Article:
Schopenhauer’s critical attitude towards life is peculiar, however, for his view that Will is the ultimate nature of reality leads to a feeling of extreme self-reproach: upon realizing that we are all made of Will – an energy that when manifested as the daily world, generates endless suffering as it ceaselessly eats away at itself – a sense of deep guilt about our very constitution follows, motivating a minimization of desire, or “denial-of-the-will” in a self-conscious turn against Will itself, against one’s very metaphysical substance. In a sense, we are made to be selfish, to desire more than we can ever have, and accordingly to suffer. Such has been, and will continue to be, the fate of billions. Despite how some who read Schopenhauer misleadingly suspect, Schopenhauer’s remedy is not suicide since it does nothing and takes one nowhere, but is rather a solution that is lived, namely, the experience of liberation that issues from divesting oneself of egoistic desires, becoming compassionate, and ultimately adopting a distanced view on the horrors that life presents.
In the end, from an enlightened standpoint, one sees life’s terrifying nature as one might later regard as an illusion, the monsters in a nightmare, or as one might later see the costumes that scared one on Carnival night as nothing but coloured clothes, or as one might in the morning, picture a noisy bar after an evening’s wild revelry with the music now silent, lit brightly in the sunlight with stale beer on the tables and cigarette butts on the ground, and finally, as one might acknowledge oneself as an individual, fated to disappear entirely with the passing of time while yet remaining as an everlasting aspect of the universe as a whole, or of Will as the thing-in-itself. Still, given the morally repulsive nature of Will, one is left to wonder whether there is any consolation in that kind of immortality.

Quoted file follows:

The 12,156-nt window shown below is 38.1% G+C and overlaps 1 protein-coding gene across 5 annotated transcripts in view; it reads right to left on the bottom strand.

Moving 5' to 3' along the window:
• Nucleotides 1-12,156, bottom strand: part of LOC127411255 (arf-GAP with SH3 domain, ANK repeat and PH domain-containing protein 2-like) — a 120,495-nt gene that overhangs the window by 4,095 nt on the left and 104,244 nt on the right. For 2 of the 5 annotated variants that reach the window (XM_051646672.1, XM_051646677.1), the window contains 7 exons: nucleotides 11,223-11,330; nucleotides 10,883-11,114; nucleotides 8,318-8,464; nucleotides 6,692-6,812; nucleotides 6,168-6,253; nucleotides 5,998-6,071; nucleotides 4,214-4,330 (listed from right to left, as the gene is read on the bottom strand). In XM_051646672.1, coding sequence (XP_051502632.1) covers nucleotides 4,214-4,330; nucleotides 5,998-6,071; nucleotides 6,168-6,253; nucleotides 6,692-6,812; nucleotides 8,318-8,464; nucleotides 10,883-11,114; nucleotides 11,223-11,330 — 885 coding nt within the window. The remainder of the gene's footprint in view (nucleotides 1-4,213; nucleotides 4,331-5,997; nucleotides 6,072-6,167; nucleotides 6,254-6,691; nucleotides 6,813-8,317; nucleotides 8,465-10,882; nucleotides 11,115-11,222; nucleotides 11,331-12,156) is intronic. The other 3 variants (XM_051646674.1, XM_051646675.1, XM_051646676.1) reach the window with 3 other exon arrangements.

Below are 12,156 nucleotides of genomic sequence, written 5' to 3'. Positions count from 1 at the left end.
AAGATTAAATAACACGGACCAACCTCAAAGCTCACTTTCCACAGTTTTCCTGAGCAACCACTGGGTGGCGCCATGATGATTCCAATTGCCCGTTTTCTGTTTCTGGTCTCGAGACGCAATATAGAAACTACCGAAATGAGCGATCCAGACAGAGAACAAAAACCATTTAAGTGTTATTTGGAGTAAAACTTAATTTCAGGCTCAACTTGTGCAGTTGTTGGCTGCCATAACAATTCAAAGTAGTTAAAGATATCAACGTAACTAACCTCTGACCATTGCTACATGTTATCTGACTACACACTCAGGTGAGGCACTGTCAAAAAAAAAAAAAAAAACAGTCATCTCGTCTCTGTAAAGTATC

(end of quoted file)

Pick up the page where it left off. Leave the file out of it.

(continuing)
Camus said that of all kinds of fame, the least deceptive is the one that is lived, observing how “from the point of view of Sirius, Goethe’s works in ten thousand years will be dust and his name forgotten.”
Such is how things appear looking back on the present moment from ten billion years hence. Perhaps for Schopenhauer, after reflecting upon his metaphysics of will and considering to the practical point, his search for tranquillity in view of a vicious world on the one side and the absolute disappearance of one’s consciousness on the other, we can say this: the only salvation worth having is the enlightenment that is lived, doing one’s defiant and Sisyphean bit to reduce suffering, in particular behind the scenes that sometimes can be so superficially and deceptively beautiful, in virtually everywhere one looks amongst the living.